Many college graduates these days are having a great deal of trouble finding a job in this economy -- just like everyone else. In an interesting, yet ridiculous, twist a young woman has decided to blame her college for her employment troubles. CNN reports that Trina Thompson is suing her college because she did not get a job after graduating. It reports:
Trina Thompson, 27, of the Bronx, graduated from New York's Monroe College in April with a bachelor of business administration degree in information technology.
On July 24, she filed suit against the college in Bronx Supreme Court, alleging that Monroe's "Office of Career Advancement did not help me with a full-time job placement. I am also suing them because of the stress I have been going through."
And this is perhaps my favorite part of the article:
As Thompson sees it, any reasonable employer would pounce on an applicant with her academic credentials, which include a 2.7 grade-point average and a solid attendance record. But Monroe's career-services department has put forth insufficient effort to help her secure employment, she claims.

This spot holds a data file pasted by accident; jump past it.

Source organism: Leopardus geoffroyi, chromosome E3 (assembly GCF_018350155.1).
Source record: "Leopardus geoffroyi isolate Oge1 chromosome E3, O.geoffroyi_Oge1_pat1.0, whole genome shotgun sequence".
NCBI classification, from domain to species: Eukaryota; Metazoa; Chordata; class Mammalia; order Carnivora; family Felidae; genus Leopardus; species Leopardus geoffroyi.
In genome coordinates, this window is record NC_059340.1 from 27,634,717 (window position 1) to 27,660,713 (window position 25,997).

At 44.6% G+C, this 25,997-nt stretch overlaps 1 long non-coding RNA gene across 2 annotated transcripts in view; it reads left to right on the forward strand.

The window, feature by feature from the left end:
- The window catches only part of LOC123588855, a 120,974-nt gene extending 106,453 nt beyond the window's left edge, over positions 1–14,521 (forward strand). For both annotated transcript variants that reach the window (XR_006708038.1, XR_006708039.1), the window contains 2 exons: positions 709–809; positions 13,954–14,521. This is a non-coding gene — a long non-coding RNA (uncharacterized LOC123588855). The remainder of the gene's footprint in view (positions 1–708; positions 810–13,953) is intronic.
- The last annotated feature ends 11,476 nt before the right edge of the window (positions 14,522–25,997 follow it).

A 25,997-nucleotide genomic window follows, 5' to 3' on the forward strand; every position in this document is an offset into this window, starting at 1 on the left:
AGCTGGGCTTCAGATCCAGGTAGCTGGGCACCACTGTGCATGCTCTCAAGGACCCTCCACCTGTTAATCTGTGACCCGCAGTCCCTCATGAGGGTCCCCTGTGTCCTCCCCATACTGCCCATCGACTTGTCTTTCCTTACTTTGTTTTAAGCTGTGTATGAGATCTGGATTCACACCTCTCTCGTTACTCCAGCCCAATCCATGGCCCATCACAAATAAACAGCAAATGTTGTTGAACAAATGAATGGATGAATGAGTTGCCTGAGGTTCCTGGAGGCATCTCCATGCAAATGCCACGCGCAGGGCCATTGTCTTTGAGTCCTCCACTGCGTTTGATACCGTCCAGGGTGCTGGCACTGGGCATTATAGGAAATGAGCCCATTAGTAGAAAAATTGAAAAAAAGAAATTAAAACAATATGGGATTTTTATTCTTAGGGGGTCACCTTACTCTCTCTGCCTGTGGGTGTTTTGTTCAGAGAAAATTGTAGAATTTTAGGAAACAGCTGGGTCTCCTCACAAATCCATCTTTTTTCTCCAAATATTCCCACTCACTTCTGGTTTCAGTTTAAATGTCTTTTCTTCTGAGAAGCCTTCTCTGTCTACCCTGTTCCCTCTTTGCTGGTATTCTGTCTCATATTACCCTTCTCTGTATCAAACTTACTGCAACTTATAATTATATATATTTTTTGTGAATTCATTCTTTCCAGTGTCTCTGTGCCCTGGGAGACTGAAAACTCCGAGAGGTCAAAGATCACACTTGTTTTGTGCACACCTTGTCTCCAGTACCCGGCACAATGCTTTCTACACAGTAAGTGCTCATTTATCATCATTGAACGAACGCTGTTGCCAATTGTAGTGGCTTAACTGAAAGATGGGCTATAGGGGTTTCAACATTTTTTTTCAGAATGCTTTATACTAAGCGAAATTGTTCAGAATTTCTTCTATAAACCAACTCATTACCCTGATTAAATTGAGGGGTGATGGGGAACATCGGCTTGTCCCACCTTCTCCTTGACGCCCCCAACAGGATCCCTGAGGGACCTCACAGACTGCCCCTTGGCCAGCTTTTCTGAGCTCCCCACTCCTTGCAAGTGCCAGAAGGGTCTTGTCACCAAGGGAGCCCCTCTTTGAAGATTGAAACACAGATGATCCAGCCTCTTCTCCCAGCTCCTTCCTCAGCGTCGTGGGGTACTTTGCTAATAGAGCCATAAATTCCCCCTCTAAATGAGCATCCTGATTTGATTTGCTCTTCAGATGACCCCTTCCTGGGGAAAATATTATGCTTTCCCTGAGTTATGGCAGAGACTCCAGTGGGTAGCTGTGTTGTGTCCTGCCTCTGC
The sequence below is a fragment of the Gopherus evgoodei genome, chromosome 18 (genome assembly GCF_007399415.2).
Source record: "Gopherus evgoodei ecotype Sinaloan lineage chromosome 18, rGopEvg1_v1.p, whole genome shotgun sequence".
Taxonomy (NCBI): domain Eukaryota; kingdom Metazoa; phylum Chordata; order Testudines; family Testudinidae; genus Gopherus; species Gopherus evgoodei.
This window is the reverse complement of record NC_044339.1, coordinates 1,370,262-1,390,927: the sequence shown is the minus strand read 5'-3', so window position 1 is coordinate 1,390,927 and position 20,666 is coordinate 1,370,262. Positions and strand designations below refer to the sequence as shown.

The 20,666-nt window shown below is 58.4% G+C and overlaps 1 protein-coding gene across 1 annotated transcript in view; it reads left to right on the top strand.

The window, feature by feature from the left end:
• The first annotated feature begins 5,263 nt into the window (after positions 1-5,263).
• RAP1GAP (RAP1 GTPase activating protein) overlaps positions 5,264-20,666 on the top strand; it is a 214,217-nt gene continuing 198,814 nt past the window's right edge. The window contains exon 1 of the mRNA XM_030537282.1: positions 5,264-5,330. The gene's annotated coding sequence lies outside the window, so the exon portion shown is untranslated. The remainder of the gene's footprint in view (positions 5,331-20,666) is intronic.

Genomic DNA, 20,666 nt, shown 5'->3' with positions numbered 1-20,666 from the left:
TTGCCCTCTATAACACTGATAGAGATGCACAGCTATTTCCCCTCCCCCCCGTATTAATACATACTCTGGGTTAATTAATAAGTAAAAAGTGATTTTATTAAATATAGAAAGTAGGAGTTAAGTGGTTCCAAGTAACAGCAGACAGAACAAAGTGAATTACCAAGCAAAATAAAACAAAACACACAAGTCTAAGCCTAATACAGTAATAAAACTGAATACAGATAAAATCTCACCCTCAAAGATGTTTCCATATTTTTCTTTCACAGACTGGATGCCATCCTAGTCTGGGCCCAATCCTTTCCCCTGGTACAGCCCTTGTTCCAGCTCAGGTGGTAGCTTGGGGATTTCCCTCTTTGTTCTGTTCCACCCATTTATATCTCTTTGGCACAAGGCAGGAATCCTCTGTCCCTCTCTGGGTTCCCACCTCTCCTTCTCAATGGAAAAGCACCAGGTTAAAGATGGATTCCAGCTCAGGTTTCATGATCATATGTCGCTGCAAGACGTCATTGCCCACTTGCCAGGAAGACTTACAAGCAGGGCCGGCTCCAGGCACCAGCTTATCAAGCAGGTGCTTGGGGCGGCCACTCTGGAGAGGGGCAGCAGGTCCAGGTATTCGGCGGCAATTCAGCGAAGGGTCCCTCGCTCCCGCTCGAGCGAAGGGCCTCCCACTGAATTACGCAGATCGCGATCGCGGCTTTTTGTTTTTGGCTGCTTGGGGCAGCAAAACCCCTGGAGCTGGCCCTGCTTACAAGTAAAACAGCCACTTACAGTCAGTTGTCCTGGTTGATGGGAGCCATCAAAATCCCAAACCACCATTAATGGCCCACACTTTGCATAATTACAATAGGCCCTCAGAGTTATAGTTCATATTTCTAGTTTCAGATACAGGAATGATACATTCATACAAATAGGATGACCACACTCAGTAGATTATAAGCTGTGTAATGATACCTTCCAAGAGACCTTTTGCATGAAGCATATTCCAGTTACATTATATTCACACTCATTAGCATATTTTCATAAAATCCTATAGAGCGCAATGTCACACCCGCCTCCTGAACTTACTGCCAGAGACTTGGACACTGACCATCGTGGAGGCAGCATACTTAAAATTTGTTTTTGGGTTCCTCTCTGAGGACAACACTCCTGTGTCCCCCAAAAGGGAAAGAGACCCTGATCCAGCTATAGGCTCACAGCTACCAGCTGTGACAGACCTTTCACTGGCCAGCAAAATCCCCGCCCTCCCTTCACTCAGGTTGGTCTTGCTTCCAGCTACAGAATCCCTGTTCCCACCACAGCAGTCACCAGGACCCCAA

Oh yes, who wouldn't hire a 2.7 GPA (B- average) from the renowned Monroe College? Especially when those credentials include the attitude of someone who would sue her college. I'm sure I don't need to point out how absurd this entire episode is. But if this girl had a 4.0 from Harvard, her frustration could be more easily understood. She doesn't.
The college has a predictable and obvious response: nobody can guarantee employment at a time like this. I can still remember struggling to find a job when I came out of college. The economy was bad then as well. The economy was not as bad as it is now, but it was still a nasty recession that specifically affected the region where and industry in which I hoped to work. It took me six months to find a job, with a much higher GPA out of a much more highly ranked university. I hated having to move home for six months, but ultimately I was patient and found something.
This story illuminates a larger problem in the generation of instant gratification.
Many young people in their 20s today are having trouble in employment due to short attention spans and the need for immediate recognition and advancement. Unfortunately, that's not how the real world works. Getting a job has never been easy and getting promoted quickly is not guaranteed by coming in each day with a steady pulse.
Finally, I hope that she does not manage to find a lawyer out there who would take a case like this one. Thompson filed herself, saying she could not afford a lawyer. Obviously, she will lose. But not before she (or a lawyer if she finds one) forces Monroe College to waste thousands of dollars in legal fees if a judge decides to hear the case. With any luck, it will not even get that far.
(hat tip: my brother)